Maryland Medicaid’s Community First Choice (CFC) state plan option aids elderly and disabled state residents who would otherwise require care in a nursing home or intermediate care facility. Via CFC, care services are provided at home, the home of a loved one, or in a foster care home. The best part is that under CFC, there are no caps on the number of eligible people who can be enrolled simultaneously. This means that anyone who meets the eligibility requirements is able to receive services through this program.
The level of assistance provided varies per the needs of the individual. But the primary focus is personal assistance with basic Activities of Daily Living (ADLs), such as bathing and dressing, as well as Instrumental Activities of Daily Living (IADLs), such as meal preparation and transportation.
Under Community First Choice, participants can hire their family members to provide them with care and assistance.
The CFC Program emphasizes self-directed care and home and community-based services (HCBS). This means the program encourages participants to play an active role in the selection of the caregivers who will help them in their homes. With a few exceptions, program participants are permitted to hire their family members to act as their caregivers. The state sets caregivers’ wages within a given range, and the Medicaid approved caregiver rates are estimated at between $13.00 and $17.00 per hour.
CFC and Maryland’s Medicaid Waivers
Prior to Community First Choice, Medicaid paid for “home and community based services” (meaning non-nursing home care) through the Waiver for Older Adults and Medical Assistance Personal Care. With the launch of CFC, services have been re-aligned and the programs renamed, but these waivers still exist. Beneficiaries can still receive the same services, but personal care is now provided under CFC. It is also possible to receive services from regular Medicaid or a Medicaid waiver and through CFC as well, given the services provided are not duplicated. Readers can read more about these other programs by clicking the links below.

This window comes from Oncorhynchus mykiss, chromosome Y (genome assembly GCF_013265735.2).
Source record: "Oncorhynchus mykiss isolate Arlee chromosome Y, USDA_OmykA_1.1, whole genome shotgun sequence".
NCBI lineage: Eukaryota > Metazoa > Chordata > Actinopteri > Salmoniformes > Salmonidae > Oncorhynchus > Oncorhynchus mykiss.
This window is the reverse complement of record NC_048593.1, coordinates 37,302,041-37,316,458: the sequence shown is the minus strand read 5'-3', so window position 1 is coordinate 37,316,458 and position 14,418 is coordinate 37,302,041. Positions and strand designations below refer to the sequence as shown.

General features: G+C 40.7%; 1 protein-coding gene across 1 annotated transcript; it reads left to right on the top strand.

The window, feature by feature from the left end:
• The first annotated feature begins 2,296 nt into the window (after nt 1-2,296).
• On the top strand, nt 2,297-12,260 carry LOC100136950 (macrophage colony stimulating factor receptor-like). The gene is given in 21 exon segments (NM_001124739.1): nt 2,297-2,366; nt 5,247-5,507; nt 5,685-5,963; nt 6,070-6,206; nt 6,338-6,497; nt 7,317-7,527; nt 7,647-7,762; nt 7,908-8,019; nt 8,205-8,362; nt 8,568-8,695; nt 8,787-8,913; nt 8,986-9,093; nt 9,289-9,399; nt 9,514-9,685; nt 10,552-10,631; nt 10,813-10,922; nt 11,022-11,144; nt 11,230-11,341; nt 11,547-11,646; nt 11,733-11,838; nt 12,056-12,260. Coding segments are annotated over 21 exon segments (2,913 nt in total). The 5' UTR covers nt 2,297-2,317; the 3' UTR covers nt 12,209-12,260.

At a minimum, applicants must have a diagnosed medical condition that demands the need for personal care assistance. In order to qualify medically for CFC, an applicant must require assistance with two ADLs. In addition, the applicant must be eligible for a Medicaid program that includes nursing home services. A higher level of care need, such as a nursing facility level of care, increases the range of assistance services an applicant can receive.
CFC is a Medicaid program and its requirements mirror those requirements. To be eligible for Community First Choice in Maryland, an individual must be a Maryland resident and must qualify financially.
In Maryland, single applicants, 65 years old or older qualify for Home and Community Based Services Medicaid Waivers with incomes less than 300% of the Supplemental Security Income (SSI) Limit. In 2020, this means a gross monthly income of $2,349 or less. Seniors who are enrolled in a Medicaid Waiver qualify for CFC.
Seniors may also qualify for Community First Choice by being eligible for Medicaid via Maryland’s state plan. For the Aged, Blind, and Disabled, this income limit is very low and has not changed in many years. As of 2020, the income limit is $350 / month for a single applicant, and $392 / month for a married couple. That said, persons over the income limits are able to spend their “excess” income on medical and care expenses. Once they have “spent down” their income to the income limit, they are able to qualify for Medicaid. This is known as the medically needy pathway.
It’s important to mention that persons who receive SSI automatically qualify for Medicaid. In 2020, this means an applicant can have income up to $783 / month.
People who are not eligible for one of the Medicaid programs that provide nursing home services may still qualify for CFC services if his/her income is below 150% of the FPL. As of 2020, this amount is equivalent to $1,595 / month for a single person.
Eligibility limits for assets, which exclude the value of a person’s home, given its equity is valued under $595,000 and the applicant (or his or her spouse) lives in the home, and certain other personal items, cannot exceed $2,000 or $2,500, depending on the Medicaid eligibility route. (The asset limit for qualification via a Medicaid waiver is $2,000 and for qualification via the Aged, Blind, and Disabled pathway it is $2,500). Married applicants whose spouses are not applying for assistance may keep significantly more money. As of 2020, up to $128,640 in jointly held assets can be allocated to the healthier spouse. This is called the community spouse resource allowance.
Community First Choice budgets are flexible and based on a person’s need. Services are focused on helping individuals stay at home when at risk of nursing home institutionalization. Participants are able to select an agency provider or choose someone from their family or community to provide care. A non-exhaustive list of common benefits follows:
Community First Choice, unlike Maryland’s Medicaid Waiver programs, by law has no waiting list for services.
To apply for Community First Choice, one must apply for Medicaid. For those who are confident they meet the program’s eligibility requirements, the best way to start an application is through the state’s online Medicaid application. Persons uncertain about their eligibility should consult with an adviser who is familiar with the Maryland eligibility rules before applying. Read more about Medicaid planning.
To find out more about Community First Choice, click here or contact your local area agency on aging. One can also call 410-767-1739, which is the number for Medicaid’s Long Term Care and Waiver Services.